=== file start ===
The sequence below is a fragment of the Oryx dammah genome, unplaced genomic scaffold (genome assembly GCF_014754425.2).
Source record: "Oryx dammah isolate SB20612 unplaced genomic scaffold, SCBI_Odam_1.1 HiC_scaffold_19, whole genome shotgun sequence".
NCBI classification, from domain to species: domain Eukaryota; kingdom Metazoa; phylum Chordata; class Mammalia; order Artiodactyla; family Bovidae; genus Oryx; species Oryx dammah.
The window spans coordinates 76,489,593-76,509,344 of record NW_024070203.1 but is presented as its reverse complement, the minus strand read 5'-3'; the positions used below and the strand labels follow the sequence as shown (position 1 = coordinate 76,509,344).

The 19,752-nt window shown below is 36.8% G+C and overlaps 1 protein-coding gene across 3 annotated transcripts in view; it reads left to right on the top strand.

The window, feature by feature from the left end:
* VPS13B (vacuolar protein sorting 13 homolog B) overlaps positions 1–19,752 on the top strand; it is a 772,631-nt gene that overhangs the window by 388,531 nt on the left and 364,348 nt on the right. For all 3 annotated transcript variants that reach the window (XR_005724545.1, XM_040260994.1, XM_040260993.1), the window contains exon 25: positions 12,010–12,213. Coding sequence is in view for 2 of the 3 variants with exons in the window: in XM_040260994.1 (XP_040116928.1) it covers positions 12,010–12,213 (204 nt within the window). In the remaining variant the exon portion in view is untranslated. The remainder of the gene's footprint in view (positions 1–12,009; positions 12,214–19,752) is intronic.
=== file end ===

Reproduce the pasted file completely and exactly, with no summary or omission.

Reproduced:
The sequence below is a fragment of the Oryx dammah genome, unplaced genomic scaffold (genome assembly GCF_014754425.2).
Source record: "Oryx dammah isolate SB20612 unplaced genomic scaffold, SCBI_Odam_1.1 HiC_scaffold_19, whole genome shotgun sequence".
NCBI classification, from domain to species: domain Eukaryota; kingdom Metazoa; phylum Chordata; class Mammalia; order Artiodactyla; family Bovidae; genus Oryx; species Oryx dammah.
The window spans coordinates 76,489,593-76,509,344 of record NW_024070203.1 but is presented as its reverse complement, the minus strand read 5'-3'; the positions used below and the strand labels follow the sequence as shown (position 1 = coordinate 76,509,344).

The 19,752-nt window shown below is 36.8% G+C and overlaps 1 protein-coding gene across 3 annotated transcripts in view; it reads left to right on the top strand.

The window, feature by feature from the left end:
* VPS13B (vacuolar protein sorting 13 homolog B) overlaps positions 1–19,752 on the top strand; it is a 772,631-nt gene that overhangs the window by 388,531 nt on the left and 364,348 nt on the right. For all 3 annotated transcript variants that reach the window (XR_005724545.1, XM_040260994.1, XM_040260993.1), the window contains exon 25: positions 12,010–12,213. Coding sequence is in view for 2 of the 3 variants with exons in the window: in XM_040260994.1 (XP_040116928.1) it covers positions 12,010–12,213 (204 nt within the window). In the remaining variant the exon portion in view is untranslated. The remainder of the gene's footprint in view (positions 1–12,009; positions 12,214–19,752) is intronic.